In Kirkuk, it appears competing claims to the divided Iraqi city are being negotiated with flags. And at the moment, the Kurdish side is winning.
But in recent weeks, flags signaling Iraq's claim have been showing up more and more. They're not government flags, though, but Shia Islam banners, a nod to the sect dominant among leaders in Baghdad and their supporters.
Kirkuk residents seem largely relieved the competition is confined to pieces of cloth, after weeks of warnings the referendum on Kurdish independence from Iraq could lead to outbreaks of violence in areas claimed by both Baghdad and the semi-autonomous Kurdish government. Kirkuk is partially governed by Baghdad, but the city is secured primarily by Kurdish Peshmerga forces.
Sunday’s referendum for Kurdish Independence from Iraq, deemed illegal by Baghdad, passed on Wednesday, with approval nearing 93 percent, and a voter turnout of 72 percent.
Baghdad continues to extend threats against the Kurdish Regional Government, and many people say even if threats are not carried out, they have already raised tensions, which could spiral into ethnic conflict.
“People are still scared something will happen,” says Khalid Mohammad, 48, in his Kirkuk grocery store. “I'm afraid the Shia militias will come into the city and fight with Kurdish Peshmerga forces.”
Threats and closures
Immediately after the referendum, reports surfaced that Hashd Shaaby fighters, now a formal fighting force formed from units once known as Shia militias, were ordered to deploy around disputed areas currently controlled by the Kurdish Regional Government.
Peshmerga leaders in Kirkuk say there was no military standoff immediately following the vote. The Iraqi parliament issued a statement Wednesday saying Prime Minister Haider al-Abadi is “obligated” to send troops to disputed areas, including Kirkuk and its oil fields.
The statement also demanded Kurdistan surrender all border control - land and air - to federal authorities.
“Iraq will suspend international flights to & from the Kurdistan region if this order is not implemented,” Iraqi Prime Minister Haider al-Abadi later tweeted.
Kurdish leaders have maintained their hope that threats from Baghdad and abroad are only rhetorical, an attempt to convince Kurds to abandon their plans for independence. Yet if the borders the Kurdish side claim are breached, they are also prepared to fight, says Peshmerga Colonel Hemn Hassan Salih in his base in Kirkuk.
“In the past we defended ourselves with half the amount of power we have now,” he explains. “If they want to fight, they can try. But we won’t let them into Kirkuk.”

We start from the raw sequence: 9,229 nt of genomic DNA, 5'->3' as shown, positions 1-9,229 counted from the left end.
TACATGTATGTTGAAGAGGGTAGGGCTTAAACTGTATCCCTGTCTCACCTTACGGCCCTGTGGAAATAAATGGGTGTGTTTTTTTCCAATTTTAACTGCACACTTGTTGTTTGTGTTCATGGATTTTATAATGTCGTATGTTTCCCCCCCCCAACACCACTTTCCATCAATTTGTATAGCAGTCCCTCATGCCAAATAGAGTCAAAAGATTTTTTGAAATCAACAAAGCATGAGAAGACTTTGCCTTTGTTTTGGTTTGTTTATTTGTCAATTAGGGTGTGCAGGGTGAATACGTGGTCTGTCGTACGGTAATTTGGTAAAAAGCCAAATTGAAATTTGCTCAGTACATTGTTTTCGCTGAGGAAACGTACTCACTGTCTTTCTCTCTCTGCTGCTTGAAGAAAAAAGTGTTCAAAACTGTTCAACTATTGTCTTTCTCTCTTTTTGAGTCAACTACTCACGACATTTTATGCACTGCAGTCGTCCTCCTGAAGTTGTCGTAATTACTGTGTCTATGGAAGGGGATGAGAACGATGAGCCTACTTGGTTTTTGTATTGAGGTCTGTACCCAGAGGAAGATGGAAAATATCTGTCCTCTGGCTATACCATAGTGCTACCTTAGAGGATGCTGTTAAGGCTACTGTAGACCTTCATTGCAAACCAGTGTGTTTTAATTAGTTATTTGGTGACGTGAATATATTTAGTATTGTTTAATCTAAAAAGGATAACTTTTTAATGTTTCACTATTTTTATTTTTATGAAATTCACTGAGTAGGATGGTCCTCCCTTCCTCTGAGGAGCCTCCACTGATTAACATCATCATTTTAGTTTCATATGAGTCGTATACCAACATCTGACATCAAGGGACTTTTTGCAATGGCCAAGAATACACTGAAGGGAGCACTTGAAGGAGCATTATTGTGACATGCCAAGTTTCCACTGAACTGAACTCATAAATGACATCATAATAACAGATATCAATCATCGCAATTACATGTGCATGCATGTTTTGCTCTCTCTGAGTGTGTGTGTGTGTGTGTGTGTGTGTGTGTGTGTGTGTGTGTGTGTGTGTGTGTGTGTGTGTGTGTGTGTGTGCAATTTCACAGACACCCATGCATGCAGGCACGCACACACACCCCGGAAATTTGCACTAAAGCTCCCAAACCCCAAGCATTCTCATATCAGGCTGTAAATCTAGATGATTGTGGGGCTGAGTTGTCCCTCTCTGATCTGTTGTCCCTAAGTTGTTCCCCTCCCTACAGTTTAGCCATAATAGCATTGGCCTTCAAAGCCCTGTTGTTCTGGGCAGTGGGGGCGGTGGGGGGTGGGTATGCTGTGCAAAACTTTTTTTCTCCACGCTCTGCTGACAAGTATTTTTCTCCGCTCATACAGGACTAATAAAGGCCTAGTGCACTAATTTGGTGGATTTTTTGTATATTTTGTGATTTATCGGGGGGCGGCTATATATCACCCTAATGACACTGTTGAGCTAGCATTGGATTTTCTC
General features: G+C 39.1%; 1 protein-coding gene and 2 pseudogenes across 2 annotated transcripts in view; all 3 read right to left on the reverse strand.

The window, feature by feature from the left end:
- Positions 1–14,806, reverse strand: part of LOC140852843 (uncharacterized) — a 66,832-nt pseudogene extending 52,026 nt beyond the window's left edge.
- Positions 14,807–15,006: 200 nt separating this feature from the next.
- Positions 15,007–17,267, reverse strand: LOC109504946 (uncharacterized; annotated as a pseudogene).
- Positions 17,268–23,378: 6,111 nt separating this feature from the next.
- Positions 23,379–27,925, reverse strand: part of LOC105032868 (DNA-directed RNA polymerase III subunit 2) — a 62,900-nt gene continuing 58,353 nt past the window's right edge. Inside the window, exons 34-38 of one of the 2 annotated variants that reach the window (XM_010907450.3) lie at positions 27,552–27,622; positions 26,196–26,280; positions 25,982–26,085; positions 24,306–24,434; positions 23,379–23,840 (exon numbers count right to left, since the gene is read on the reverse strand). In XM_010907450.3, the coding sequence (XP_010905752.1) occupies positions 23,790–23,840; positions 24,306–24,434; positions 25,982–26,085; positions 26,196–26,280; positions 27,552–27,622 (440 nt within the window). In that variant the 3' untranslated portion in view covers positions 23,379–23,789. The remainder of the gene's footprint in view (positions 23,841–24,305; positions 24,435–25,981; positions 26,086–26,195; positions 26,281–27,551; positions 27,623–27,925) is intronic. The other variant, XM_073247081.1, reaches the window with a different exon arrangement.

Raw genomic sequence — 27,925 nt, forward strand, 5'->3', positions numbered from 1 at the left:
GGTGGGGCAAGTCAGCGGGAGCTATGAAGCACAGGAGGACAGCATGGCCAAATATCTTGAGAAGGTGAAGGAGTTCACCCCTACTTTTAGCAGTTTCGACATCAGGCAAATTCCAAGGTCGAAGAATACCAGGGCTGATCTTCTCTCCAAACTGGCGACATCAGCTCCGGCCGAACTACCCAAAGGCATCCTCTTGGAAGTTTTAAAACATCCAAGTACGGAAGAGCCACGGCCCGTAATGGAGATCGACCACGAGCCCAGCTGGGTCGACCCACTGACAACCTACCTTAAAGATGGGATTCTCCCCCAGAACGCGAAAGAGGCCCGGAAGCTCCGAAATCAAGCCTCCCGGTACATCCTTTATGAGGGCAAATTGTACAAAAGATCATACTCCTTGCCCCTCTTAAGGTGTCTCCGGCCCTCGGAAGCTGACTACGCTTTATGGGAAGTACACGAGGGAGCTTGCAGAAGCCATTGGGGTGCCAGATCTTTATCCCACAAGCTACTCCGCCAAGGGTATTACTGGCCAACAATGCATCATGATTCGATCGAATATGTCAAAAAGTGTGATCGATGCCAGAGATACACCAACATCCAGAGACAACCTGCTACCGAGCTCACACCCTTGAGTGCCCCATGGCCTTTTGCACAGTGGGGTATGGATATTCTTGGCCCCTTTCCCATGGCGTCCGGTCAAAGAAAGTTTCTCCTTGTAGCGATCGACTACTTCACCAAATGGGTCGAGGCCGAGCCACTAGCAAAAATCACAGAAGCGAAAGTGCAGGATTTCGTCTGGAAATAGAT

Other Iraqi militaries, including the Iraqi Army and Federal Police remain allied with the Peshmerga and are still working together in the battle with Islamic State militants, who retain control of 500 villages and 4 cities in Iraq, according to Salih.
But banning Shia fighters from Kirkuk could later backfire, adds Hashd Shaaby Commander Zaki Muratti, at his base outside the city. His troops, he says, want to be able to move freely through Kurdish areas.
“The soldiers are busy fighting IS now,” says Muratti, “But when they are finished they may want to do something about Kurdistan.”
Kirkuk is a diverse city with Kurdish, Arab, Turkmen and Assyrian families. A decade ago, there were plans to hold a vote on if the city would remain under Baghdad’s control or officially be a part of the Kurdistan Region.
But delays and the battle with Islamic State militants prevented the ballot, and Baghdad says it won’t let go of Kirkuk now, as Kurdistan’s bid for independence remains in play.
On the streets of Kirkuk, pro-independence voters are happy to hold up their dyed fingers and pose for a picture, but minority groups are largely quiet, dreading the worst. Two men outside a grocery store say they fear that, in a country called “Kurdistan”, Turkmen like themselves would not be treated with equal rights.
Before the referendum, Kurdish authorities said ethnic minorities would all have the right to vote, but these men balked at the idea. “Why would I vote in an election that’s for a different ethnicity,” says Mohammed in his grocery store.
“I didn’t even know where my polling place was,” adds a man across the street, who doesn’t want to give his name or be photographed. “Some Arabs voted, but no Turkmen did.”
Others say they fear minorities and refugees will have to move if or when Kurdistan establishes independence, a process Kurdish authorities say could take years. On Sunday, Kurdish President Masoud Barzani said no minorities or families displaced by the IS and the Syria war will be asked to leave and they will maintain their rights. “You are not staying as our guests, because this is your home,” he said.
But outside the grocery in Kirkuk, locals are skeptical.
“They are not even a country yet and they are already waving flags around everywhere,” says one man, who did not want to give his name or be photographed. “Who knows what they will do if they are a country?”